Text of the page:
Diamond Foods' (NASDAQ: DMND) recovery on the stock market is proving more elusive than an arch fugitive. The stock is trading at around $28 a share (at the time of writing). This is a far cry from the highs of $90 in 2011, the year it was accused by the Securities and Exchange Commission (SEC) of artificially inflating earnings.
The SEC alleged that Diamond Foods former Chief Financial Officer, Steven Neil, had crafted a scheme to misrepresent earnings. Neil allegedly underreported how much money the company paid walnut growers by pushing the recording of the payments into later fiscal periods. This, by the SEC's explanation, allowed the company to artificially inflate its reported earnings.
Diamond Foods has however put the accounting scandal behind it and is aggressively pursuing a turnaround. Diamond Foods' fourth quarter earnings, which were reported in September, indicate that net sales at the company's snacks segment increased 11.1 percent year over year to $130.1 million. Net sales in the Nuts segment improved 7.5 percent year-over-year to $88.9 million. This led to improved distribution and market share gains at both the nut and snack segments. Despite the top line improvements in the fourth quarter, the firm's margins declined.Gross profit for the quarter decreased 7.2 percent year over year to $49.3 million, from $53.1 million in the fourth quarter of fiscal 2014.
'Post Scandal Syndrome'
The recent increase in Diamond Foods' top-line affirms that the decline in the company's margins is not attributable to poorly performing brands, but something else. As put forth in Diamond Foods earnings report, high costs, specifically logistic costs, were to blame for the broad decline in margins in major segments over the fourth quarter. Interestingly, Diamond Foods' high costs were not necessarily problems, but symptoms of a greater underlying problem.
The underlying problem is the low, but improving, trust from investors. The company is suffering from 'post scandal syndrome'. It is still reeling from the effects of the accounting scandal.
How does low investor trust inflate costs?
Investors generally take time before they forgive the sins of a company, especially alleged financial fraud. This is strongly suggested by the sharp decline and subsequent prolonged stagnation (as shown in this interactive chart) in Diamond Foods' share price at the wake of the 2011 scandal. The stagnation in Diamond Foods' share price over the past several years has greatly compromised its ability to raise finance through the equity markets. This has hamstrung its turnaround bid by limiting the firm's ability to lower its costs. This is not only because using debt as a means of finance is costlier, but because the permanent solution to lowering costs, especially logistics costs, is increasing size to attract economies of scale; and this requires heavy financing.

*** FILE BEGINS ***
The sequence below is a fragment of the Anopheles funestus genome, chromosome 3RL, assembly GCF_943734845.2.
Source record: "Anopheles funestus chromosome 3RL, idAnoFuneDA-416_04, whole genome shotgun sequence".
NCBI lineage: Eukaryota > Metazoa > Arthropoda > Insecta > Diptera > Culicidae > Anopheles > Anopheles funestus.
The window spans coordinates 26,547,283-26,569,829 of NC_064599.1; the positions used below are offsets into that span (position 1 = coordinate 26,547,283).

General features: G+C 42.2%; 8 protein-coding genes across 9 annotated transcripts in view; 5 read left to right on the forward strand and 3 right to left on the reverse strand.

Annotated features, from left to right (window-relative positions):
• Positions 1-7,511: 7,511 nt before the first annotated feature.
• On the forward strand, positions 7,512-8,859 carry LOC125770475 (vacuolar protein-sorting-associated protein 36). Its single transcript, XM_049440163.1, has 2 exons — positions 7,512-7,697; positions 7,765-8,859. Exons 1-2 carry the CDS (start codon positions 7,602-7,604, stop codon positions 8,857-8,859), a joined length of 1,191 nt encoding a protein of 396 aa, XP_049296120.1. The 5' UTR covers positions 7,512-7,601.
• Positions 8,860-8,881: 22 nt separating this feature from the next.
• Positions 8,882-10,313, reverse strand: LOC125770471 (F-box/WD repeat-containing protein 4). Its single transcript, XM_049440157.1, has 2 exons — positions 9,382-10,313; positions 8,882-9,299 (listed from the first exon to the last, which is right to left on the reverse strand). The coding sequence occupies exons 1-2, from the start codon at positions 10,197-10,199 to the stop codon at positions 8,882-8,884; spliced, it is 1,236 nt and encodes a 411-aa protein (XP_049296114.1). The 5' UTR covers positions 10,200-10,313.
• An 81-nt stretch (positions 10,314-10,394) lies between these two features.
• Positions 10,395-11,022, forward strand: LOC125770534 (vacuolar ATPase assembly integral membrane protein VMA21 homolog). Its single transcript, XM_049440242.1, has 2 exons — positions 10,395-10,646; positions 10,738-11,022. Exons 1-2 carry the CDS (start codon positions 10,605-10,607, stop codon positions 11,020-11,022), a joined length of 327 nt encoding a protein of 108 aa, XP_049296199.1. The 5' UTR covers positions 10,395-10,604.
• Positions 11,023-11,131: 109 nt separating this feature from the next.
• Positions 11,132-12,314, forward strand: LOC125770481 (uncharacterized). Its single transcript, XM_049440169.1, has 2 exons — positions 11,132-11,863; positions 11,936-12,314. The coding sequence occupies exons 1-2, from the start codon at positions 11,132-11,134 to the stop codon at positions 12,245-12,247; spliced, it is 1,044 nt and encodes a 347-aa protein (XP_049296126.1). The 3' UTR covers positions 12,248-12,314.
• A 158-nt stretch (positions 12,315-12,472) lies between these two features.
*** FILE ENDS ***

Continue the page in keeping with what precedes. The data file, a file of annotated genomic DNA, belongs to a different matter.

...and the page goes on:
Courting scale has worked well for some of Diamond Foods' bigger competitors in the snack segment, including Boulder Brands (NASDAQ: BDBD). Boulder Brands' comparatively larger size has availed scale efficiencies in its operations, positively impacting its profitability and providing finances for further product development.
Diamond Foods however cannot raise reasonable finances requisite for expansion through the equity market. This is because the damaged (but recovering) investor confidence makes it hard for its share price to rise. If the snack maker continues improving sales and corporate governance, it could inspire an attitudinal change among investors, leading to steady gains in its shares. This could then allow it to finance expansion, allowing it to lower its costs. The current suppressed share price, coupled with the prospect for improved sales, makes Diamond Foods a good long-term opportunity. Still, we need to see stronger investor confidence.
Disclosure: The author has no positions in any stocks mentioned, and no plans to initiate any positions within the next 72 hours.